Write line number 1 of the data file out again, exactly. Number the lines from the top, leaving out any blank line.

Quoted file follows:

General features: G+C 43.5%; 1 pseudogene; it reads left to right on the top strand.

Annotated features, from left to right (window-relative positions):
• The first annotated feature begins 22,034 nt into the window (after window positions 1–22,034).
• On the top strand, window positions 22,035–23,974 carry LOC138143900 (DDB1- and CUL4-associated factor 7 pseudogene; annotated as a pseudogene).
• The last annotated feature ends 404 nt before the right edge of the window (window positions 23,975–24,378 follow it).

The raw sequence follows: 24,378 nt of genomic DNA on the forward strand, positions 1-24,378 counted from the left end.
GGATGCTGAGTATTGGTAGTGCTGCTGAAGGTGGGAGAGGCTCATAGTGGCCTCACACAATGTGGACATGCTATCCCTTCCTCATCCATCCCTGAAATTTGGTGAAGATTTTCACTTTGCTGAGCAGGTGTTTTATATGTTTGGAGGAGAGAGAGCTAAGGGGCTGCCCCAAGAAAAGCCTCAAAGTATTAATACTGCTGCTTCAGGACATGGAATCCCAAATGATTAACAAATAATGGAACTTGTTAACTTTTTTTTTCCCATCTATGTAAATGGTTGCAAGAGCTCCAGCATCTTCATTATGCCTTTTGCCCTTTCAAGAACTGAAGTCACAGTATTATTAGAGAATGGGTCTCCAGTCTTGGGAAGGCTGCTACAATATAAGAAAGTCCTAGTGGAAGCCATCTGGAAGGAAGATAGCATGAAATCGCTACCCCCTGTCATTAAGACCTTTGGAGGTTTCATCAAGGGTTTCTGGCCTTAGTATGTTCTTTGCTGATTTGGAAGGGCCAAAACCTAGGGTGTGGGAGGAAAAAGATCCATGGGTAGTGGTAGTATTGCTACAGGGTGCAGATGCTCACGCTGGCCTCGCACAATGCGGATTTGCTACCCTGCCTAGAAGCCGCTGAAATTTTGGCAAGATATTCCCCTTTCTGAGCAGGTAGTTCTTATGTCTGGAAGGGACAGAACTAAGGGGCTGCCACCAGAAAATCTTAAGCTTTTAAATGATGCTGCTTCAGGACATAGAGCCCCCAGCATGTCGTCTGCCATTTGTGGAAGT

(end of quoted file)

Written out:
General features: G+C 43.5%; 1 pseudogene; it reads left to right on the top strand.